These are infants, remember. Limits provide redirection and intervention for
Offer alternative mirrors or photos for infants to carry around if they try
to pick at the items stuck to the floor: small 4-inch plastic mirrors and
laminated pictures to carry around, teethers to chew on.
Use phrases like these too:
“Let’s leave them on the floor.”
“You can use your eyes to look at them.”
“Here’s a mirror you can hold and carry around.”
Other Things to Think About
Test to make sure the pieces of contact paper stick fast during routine
mopping of the floor. You may need to hand scrub them or be prepared
to replace them frequently. (Our experience is that they last for months.)
Note the individual preferences of the infants in your program: observe
which pictures the babies respond to and provide others that are simi-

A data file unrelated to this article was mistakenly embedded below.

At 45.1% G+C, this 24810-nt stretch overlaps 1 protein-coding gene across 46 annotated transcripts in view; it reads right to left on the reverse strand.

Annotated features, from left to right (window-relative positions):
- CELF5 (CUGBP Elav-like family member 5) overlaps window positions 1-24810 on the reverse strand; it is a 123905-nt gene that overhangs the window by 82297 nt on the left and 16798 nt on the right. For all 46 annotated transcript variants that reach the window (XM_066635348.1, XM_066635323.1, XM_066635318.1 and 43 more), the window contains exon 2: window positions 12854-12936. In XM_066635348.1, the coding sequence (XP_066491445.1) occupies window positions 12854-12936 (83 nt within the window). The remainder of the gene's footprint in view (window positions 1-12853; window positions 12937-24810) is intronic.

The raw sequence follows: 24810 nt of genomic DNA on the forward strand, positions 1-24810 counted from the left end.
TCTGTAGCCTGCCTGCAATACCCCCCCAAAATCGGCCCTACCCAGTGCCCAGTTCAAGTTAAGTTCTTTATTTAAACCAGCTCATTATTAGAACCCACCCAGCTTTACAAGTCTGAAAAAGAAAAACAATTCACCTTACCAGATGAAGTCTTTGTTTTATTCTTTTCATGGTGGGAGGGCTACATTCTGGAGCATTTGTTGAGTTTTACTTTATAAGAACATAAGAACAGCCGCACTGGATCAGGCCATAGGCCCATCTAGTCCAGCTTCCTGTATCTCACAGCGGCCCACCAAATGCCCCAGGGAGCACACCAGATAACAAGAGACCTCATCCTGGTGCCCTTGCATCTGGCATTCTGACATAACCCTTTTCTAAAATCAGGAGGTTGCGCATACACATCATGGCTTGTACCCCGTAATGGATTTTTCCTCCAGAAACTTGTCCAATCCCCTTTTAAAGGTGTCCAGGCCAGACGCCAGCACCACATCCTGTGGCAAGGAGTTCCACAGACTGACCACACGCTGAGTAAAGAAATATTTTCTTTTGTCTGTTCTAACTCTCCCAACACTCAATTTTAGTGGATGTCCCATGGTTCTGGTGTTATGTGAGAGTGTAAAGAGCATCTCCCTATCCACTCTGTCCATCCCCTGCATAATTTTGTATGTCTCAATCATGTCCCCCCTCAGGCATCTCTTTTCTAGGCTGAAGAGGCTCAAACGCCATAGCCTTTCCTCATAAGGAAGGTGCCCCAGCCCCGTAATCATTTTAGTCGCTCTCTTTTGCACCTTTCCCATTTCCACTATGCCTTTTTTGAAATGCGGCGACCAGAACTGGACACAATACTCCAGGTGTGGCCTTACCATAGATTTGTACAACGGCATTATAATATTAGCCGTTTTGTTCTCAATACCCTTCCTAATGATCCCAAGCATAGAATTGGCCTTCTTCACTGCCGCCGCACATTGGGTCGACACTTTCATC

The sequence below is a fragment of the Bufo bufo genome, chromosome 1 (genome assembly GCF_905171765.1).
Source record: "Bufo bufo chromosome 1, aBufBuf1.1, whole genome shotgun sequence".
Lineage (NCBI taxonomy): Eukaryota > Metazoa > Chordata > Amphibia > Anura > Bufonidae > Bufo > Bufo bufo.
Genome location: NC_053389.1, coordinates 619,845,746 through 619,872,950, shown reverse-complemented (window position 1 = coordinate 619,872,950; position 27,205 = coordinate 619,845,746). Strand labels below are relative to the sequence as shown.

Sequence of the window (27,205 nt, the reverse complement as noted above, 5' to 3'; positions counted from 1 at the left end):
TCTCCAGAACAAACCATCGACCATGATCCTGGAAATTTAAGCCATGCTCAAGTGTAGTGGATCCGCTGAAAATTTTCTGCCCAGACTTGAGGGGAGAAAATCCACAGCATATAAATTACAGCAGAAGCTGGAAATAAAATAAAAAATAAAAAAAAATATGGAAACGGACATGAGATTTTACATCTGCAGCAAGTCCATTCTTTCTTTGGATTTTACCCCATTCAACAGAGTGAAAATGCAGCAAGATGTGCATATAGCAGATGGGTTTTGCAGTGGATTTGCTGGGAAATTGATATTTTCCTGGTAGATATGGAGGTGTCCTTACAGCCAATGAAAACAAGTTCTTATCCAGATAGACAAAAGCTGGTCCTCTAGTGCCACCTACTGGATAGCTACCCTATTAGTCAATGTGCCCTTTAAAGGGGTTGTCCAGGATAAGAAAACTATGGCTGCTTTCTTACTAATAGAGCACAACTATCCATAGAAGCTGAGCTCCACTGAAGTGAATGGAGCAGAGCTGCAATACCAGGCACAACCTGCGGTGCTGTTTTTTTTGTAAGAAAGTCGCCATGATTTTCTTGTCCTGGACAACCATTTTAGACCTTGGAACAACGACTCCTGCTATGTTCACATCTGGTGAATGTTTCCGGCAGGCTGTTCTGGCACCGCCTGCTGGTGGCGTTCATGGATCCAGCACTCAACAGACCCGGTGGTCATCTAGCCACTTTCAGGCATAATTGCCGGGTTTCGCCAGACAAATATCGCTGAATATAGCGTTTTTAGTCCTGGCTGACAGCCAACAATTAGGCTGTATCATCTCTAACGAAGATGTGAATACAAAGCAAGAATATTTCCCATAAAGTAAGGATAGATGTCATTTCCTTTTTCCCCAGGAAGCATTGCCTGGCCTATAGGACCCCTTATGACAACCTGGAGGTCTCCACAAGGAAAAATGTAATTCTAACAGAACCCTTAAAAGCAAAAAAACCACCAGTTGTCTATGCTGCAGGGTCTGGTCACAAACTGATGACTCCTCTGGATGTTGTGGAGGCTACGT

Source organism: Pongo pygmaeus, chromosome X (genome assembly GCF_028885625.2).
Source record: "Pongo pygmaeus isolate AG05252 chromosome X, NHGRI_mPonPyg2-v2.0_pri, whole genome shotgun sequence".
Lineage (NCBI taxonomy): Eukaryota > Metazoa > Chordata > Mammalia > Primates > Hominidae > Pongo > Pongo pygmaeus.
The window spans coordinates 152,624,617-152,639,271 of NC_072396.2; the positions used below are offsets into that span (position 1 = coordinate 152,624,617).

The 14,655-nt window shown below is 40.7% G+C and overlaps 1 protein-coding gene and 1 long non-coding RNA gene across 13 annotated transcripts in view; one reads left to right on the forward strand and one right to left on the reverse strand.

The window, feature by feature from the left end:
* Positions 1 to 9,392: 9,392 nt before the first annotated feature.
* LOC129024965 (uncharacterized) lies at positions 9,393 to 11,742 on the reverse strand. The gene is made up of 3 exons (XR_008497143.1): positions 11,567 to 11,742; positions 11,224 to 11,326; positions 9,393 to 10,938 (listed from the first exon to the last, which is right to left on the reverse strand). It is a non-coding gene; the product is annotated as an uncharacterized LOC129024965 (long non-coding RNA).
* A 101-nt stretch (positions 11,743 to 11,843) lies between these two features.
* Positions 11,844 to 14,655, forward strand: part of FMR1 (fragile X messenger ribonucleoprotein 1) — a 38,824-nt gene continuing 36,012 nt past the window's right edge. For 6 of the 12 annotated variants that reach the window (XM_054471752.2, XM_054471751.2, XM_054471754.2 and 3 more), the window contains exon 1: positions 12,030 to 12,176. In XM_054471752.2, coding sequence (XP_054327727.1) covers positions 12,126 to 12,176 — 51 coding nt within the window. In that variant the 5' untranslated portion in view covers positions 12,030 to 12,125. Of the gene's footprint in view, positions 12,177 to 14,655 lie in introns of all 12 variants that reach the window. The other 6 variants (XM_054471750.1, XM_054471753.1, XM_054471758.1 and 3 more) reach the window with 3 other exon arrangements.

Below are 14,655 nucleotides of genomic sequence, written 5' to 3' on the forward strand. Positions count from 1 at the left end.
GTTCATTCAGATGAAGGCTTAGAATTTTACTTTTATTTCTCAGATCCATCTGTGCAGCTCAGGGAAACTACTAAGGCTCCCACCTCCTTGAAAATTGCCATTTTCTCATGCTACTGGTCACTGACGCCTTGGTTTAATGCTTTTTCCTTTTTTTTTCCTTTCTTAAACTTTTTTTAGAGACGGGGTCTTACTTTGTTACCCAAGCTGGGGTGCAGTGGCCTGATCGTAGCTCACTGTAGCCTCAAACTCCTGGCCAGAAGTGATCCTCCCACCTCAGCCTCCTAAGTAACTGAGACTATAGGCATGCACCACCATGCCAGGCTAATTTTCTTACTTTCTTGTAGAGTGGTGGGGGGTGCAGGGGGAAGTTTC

lar to extend their exploration.
It might be necessary to tape down the edges as a “frame” to discourage
pickingat the contact paper.
If mirrors do not reflect through the clear contact paper, use frames of
tape to stick the mirrors to the floor.
Photos, mirrors, and pictures may be similarly placed within infants’
sight level in other parts of the environment: low down on walls, on the
backs of toy shelves, or behind acrylic frames on the wall.
Use these strategies to support the babies’ experience, as Kim does in the
Validate the child’s experience; “say what you see”
Plan to extend the exploration, using the child’s interests as a guide